The Ballerina and the Mirror. Daniel Soutif

Amongst Pilar Cossio’s works there is a surprising drawing that shows part of a woman’s dress. The framing chosen by the artist fixes the eye on the bust and pelvis of the model. The waist marked by a subtle belt, beautifully knotted, divides the surface half way up at the same time as displacing the image to the left as if by mistake, the focus were about to allow the motif to escape from the picture.

Strangely, the exceptionally delicate.outlines, compulsively are however accumulated compulsively in order to form a dark patch just where the material, like the shawl crossed over her bosom , hugs the left breast of this female body barely hinted at, becomes apparent and captures us.

The outlines coming together in wide waves seem to flow from the top right hand side which this way concentrate all the gravity of this special image, immediately acquire a kind of autonomy. After a prolonged look the initial meaning is lost and they are converted into locks of hair or river flows or a current .That vitality would drag all the image in its flow if it weren’t suddenly interrupted by a vertical line which marks the meeting with the other half of the dress, symmetrically covering the left breast. but more discretely. There are other lines, given minor importance, which added to the drawing , are of an apparent anodyne aspect, and immediately reveal, deceptively this time ,another divergence of a paradoxical photographic nature: to the right the outlines of the woman’s body , or rather of her dress, are double as if by one of those focal effects of being out of focus, that is sometimes produced unwillingly whilst we are photographing.

To tell the truth, Borderline (such is the title of the drawing of the dress) is not Pilar Cossio’s only work based on the double image. We can find other forms in other drawings, the one named Bahía Arco Gas or in the picture Autour les choses with the image of the girl or even more explicitly in a work , this time photographic, entitled Hamburg N, that shows a human figure (an androgen, a man?) cut at the upper part at the level of the lips, and below where the superior part of the breast begins.

pavana - instalation: tutú, mirror

These images can help us to resume some of the feelings that Pilar Cossio’s art simply can’t avoid arousing. In fact in her work, bodies are only revealed to the spectator from the absence or an eclipse, disappeared or about to do so. Always on the move, we are only left with the fleeting traces, or if stable, they are only metonic.

We shall return later to this last detail, but only after pointing that , at any rate, there are very few faces and that when they do appear, as in the case of the girl in Autour les choses, , they seem to arise to from an interior vertigo which projects them to an even more insurmountable distance, as if they belonged to another diaphanous world.(In the case of Autour les choses, this sensation is even more so accentuated by the overprint as the picture is covered with an image , perhaps photographic, which shows a house, a fir tree.)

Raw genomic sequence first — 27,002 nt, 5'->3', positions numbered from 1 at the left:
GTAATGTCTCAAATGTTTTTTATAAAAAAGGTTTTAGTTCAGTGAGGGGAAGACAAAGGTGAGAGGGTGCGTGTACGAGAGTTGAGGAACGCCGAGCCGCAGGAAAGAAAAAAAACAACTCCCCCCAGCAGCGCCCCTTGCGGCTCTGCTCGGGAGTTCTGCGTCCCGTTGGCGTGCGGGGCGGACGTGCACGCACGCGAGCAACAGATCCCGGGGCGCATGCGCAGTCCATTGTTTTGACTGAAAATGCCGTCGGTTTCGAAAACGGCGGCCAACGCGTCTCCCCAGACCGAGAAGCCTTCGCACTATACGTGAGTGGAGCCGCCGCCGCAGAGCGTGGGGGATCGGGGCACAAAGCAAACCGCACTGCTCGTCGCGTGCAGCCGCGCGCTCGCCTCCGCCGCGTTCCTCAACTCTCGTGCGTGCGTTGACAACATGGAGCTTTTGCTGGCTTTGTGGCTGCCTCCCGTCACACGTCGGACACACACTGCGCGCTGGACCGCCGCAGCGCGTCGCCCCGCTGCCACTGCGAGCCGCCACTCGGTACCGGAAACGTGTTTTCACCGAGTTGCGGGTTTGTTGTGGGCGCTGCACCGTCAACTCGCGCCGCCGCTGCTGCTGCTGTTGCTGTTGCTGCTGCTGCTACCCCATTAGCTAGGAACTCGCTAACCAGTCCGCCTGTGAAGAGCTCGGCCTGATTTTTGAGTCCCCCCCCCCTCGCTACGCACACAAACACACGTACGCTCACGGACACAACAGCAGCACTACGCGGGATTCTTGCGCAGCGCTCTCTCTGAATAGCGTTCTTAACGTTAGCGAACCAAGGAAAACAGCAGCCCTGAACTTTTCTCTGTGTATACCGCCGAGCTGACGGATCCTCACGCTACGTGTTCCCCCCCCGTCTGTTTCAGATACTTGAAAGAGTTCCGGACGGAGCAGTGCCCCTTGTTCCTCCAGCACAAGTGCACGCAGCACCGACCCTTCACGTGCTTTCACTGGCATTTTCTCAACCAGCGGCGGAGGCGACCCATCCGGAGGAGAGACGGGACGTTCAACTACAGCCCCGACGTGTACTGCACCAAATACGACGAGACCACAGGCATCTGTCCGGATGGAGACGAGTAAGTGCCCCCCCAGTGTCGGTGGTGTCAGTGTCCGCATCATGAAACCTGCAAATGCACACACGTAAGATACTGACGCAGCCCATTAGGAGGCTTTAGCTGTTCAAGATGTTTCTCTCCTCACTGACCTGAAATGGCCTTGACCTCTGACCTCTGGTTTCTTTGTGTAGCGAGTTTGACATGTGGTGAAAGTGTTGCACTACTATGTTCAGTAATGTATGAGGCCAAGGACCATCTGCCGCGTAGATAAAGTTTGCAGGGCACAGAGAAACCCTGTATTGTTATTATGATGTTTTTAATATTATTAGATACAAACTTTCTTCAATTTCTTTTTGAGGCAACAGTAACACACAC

Only in this other world- transported in time and only alive in our memory-could these women the only remains of which are those metonic traces and above all those beautiful, magic pointed shoes clouded by a surgical aura (Plexiglas and aggressive metallic armbands) that Pilar Cossio never ceases to show us. As regards these cold, but intense exhibitions, some people would even dare to invoke the Freudian tradition and the article of 1927 where the famous declaration made by the founder of psychoanalysis appears: “I am surely going to cause disappointment by saying that the fetish is a substitute for the penis.”

Besides adding the following precision whereby the fetish is not the substitute of just any penis, but is “woman’s (the mother)phallus in whom the boy has believed and whom , we know not why, he is not willing to relinquish.”

Also, further on in the text, Freud explains that the foot and the shoe are “the favourite fetishes”, precisely because “the boy has spied on the woman’s genital organs from below, viewed from the legs”, such a Freudian interpretation of Pilar Cossio’s works would be to lapse into the anecdote and the stereotype.

It is evident that the metonym on which it is elaborated, remains absent , but not necessarily in that ending in castration, the so called reversed destiny of femininity. And , if we have to invoke the fetish, it would then be advisable to do it from the magical angle before Freud’s time, that facet, so well perceived by Binet, the other “soul” doctor, according to whom “everybody is more or less fetishistic where love is concerned” and that to believe in J.-B. Pontalis’s written work, he knew how to recognise in “sexual fetishism”, more than an aberration of love, its secret , In this way, therefore the fetish justifies the adoration , in the same way that the supposed primitive adores his own in virtue of the mysterious powers attributed.

In other words ,in Pilar Cossio’s work it is herself , not her cut off penis that has gone , gone from those beautiful pointed shoes, in the same way as the Pavana dancer has abandoned her tutu and once free henceforth floats in the air clouded by a halo of light whilst on the ground a circular mirror transforms her interior into an abysm. Apart from that , who knows if it weren’t through this mirror that the ballerina escapes, in order that, eternally we note her absence?


PARIS. February 2006.

Freud’s article on Fetishism is totally reproduced in Number 1 Objects of Fetishism in the New magazine of Psychoanalysis (autumn 1970) from where Binet and J.-B. Pontalis’s quotes are also taken.